`(a + b) * c`-->`a*c + b*c`. This is interesting for`eval`: more operators with only numeric arguments can be found, and evaluated. - Implement an algorithm to collect factors and powers. (The opposite of the algorithm above.) It makes formulas look good.
- Maybe add a separate
`simplify`function. - Implement some of the TODOs in the code.

## Architecture

### Data Structures

All important data structures are defined in object `Expression`.

Mathematical formulas are internally represented as nested trees of *nodes*.
They are implemented as *case classes*, syntactical sugar for simple classes
that are intended to work with the `match` statement.
(http://www.artima.com/pins1ed/case-classes-and-pattern-matching.html)

`Expr`: The common base class of all nodes`Num(num: Double)`: A number (floating point)`Sym(name: String)`: A variable (symbol)`Add(summands: List[Expr])`: Addition (n-ary)`Mul(factors: List[Expr])`: Multiplication (n-ary)`Pow(base: Expr, exponent: Expr)`: Exponentiation (operator`~^`)`Log(base: Expr, power: Expr)`: Logarithm`Let(name: String, value: Expr, exprNext: Expr)`: Bind a value to a variable, and put a single expression into the environment, where the new variables are visible.`Asg(lhs: Expr, rhs: Expr)`:`:=`operator, helper object to create`Let`nodes.

`1+a` and `1+a*2` are respectively expressed as:

Add(List(Num(1.0), Sym("a"))) Add(List(Num(1.0), Mul(List(Sym("a"), Num(2.0)))))

#### N-Ary Addition and Multiplication

There are no nodes for subtraction or division. Subtraction is represented
as multiplication with `-1`: (`-a = -1 * a`). Division is expressed as a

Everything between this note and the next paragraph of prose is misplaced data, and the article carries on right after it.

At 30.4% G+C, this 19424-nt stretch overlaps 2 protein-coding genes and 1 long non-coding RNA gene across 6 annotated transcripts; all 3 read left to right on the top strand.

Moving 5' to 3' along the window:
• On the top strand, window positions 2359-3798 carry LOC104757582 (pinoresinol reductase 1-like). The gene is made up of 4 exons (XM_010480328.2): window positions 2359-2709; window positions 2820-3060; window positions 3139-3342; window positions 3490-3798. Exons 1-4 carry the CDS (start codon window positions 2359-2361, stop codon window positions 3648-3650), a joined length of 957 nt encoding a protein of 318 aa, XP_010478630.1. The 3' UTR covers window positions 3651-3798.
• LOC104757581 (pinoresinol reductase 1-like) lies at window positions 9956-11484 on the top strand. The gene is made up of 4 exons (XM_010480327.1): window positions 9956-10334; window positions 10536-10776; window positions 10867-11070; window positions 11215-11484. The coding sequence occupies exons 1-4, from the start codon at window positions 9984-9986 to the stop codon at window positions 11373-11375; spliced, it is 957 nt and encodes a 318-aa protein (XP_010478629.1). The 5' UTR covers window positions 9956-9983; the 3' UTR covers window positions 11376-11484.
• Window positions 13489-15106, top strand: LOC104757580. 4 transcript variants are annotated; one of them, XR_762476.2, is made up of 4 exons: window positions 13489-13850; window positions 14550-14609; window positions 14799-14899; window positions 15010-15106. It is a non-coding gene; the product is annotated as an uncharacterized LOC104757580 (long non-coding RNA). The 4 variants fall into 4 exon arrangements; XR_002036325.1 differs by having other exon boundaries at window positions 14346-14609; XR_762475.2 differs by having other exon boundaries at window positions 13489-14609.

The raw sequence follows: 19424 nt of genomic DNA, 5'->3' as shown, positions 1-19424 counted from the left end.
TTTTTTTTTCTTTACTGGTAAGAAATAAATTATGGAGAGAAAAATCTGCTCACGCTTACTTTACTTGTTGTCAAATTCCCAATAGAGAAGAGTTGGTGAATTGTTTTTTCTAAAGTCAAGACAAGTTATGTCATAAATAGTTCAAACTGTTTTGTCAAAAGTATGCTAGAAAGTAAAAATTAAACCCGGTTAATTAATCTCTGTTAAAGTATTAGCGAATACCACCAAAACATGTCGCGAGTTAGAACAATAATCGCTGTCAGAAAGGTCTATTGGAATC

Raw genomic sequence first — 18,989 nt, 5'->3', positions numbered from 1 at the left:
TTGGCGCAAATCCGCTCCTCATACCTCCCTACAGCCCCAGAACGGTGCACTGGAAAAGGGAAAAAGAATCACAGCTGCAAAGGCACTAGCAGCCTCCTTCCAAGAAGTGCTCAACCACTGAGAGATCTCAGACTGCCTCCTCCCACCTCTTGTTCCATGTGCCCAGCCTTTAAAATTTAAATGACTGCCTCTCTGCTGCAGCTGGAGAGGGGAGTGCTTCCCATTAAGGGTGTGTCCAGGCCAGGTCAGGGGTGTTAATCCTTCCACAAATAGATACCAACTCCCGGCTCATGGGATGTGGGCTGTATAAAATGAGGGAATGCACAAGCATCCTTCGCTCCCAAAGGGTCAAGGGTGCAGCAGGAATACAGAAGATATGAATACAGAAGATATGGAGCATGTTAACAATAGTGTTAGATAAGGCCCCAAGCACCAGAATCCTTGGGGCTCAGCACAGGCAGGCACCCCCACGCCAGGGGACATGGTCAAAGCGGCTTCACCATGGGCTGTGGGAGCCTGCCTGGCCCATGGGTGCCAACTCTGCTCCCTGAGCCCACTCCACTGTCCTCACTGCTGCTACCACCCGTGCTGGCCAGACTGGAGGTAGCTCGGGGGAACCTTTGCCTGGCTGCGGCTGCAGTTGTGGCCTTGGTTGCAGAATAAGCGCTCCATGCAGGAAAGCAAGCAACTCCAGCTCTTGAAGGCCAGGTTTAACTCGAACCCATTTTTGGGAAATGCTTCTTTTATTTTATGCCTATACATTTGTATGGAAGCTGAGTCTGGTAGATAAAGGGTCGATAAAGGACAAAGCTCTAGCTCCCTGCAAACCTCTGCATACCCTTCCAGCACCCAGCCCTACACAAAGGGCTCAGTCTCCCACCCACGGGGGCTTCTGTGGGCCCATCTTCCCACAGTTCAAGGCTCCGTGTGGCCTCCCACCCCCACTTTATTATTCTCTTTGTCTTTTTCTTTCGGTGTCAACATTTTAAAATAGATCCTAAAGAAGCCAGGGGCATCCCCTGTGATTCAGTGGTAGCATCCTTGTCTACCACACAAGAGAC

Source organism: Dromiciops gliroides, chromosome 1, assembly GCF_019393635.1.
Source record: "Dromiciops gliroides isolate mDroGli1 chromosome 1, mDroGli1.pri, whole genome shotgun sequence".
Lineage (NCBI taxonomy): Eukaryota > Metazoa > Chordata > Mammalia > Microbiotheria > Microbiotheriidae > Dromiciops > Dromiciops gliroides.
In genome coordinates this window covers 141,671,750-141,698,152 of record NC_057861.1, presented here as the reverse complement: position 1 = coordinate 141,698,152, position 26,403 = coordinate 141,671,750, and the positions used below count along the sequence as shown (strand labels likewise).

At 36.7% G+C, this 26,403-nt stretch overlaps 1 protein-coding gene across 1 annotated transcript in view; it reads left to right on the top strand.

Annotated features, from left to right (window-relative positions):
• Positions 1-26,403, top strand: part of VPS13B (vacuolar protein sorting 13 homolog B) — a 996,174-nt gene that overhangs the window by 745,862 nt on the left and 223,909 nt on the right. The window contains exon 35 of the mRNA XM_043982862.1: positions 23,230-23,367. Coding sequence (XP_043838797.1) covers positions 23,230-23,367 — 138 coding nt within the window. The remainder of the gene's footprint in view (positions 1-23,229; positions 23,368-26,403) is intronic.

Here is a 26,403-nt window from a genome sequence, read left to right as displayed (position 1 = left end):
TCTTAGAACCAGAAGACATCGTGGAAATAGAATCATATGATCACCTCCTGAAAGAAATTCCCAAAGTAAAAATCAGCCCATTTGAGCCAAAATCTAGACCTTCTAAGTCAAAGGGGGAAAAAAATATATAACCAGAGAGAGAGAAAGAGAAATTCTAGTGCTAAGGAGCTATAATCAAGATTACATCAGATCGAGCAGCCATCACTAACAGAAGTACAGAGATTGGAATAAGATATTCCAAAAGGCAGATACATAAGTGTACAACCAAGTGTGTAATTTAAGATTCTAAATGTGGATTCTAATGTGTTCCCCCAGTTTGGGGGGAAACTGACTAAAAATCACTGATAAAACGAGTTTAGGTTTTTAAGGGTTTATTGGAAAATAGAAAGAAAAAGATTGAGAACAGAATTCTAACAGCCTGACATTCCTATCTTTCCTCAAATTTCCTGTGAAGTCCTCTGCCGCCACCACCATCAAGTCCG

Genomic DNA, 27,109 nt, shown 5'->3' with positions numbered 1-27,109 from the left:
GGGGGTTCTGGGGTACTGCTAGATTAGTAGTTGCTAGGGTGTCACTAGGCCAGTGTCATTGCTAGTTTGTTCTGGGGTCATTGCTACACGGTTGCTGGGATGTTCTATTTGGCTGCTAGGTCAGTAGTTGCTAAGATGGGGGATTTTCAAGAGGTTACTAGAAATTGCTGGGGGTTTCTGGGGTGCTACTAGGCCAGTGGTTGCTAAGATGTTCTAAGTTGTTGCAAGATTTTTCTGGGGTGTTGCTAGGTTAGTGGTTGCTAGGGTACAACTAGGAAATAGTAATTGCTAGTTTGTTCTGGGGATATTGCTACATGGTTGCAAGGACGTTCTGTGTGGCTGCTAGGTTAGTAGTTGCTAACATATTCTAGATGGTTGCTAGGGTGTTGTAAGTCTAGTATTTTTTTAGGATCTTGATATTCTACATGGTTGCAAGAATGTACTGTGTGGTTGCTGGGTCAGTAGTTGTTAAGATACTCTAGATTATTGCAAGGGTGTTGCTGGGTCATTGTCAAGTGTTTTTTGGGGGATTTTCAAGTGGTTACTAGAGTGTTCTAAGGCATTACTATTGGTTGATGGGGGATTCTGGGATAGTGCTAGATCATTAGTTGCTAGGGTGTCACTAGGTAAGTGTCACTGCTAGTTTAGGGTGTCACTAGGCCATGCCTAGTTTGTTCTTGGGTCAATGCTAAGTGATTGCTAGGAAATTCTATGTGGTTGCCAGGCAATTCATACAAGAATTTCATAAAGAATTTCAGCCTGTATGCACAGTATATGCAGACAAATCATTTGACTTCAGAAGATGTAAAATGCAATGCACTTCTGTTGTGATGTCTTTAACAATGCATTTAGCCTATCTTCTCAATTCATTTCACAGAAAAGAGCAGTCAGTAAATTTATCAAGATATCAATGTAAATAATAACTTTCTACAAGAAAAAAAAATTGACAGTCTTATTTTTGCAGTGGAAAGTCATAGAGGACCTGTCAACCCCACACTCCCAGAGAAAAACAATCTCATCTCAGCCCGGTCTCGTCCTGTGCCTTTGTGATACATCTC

power of `-1`: (`1/a = a~^(-1)`). Addition and multiplication are also
*n-ary*, they take an arbitrary number of arguments [1].

As there are no subtraction or division operators, `a-x` and `a/x` are
respectively expressed as:

Add(List(Sym("a"), Mul(List(Num(-1.0), Sym("x"))))) Mul(List(Sym("a"), Pow(Sym("x"), Num(-1.0))))

Addition and multiplication are n-ary, they can have an arbitrary number of
arguments. `1 + a + 2 + 3` and `1 * a * 2 * 3` are respectively
expressed as:

Add(List(Num(1.0), Sym("a"), Num(2.0), Num(3.0))) Mul(List(Num(1.0), Sym("a"), Num(2.0), Num(3.0)))

#### Let Expressions

`Let` nodes are similar to assignment statements in imperative programming
languages. They are commands to create a new *environment*, where
a variable is bound to a value. The dependent expression (the third argument of
`Let`) is evaluated in this new environment. The value of a `Let` node is
the value of its dependent expression.

`Let` nodes are created by a little abuse of Scala's liberal syntax
(the DSL): `let (a:=2) in a*a` results in:

Let("a", Num(2.0), Mul(List(Sym("a"), Sym("a"))))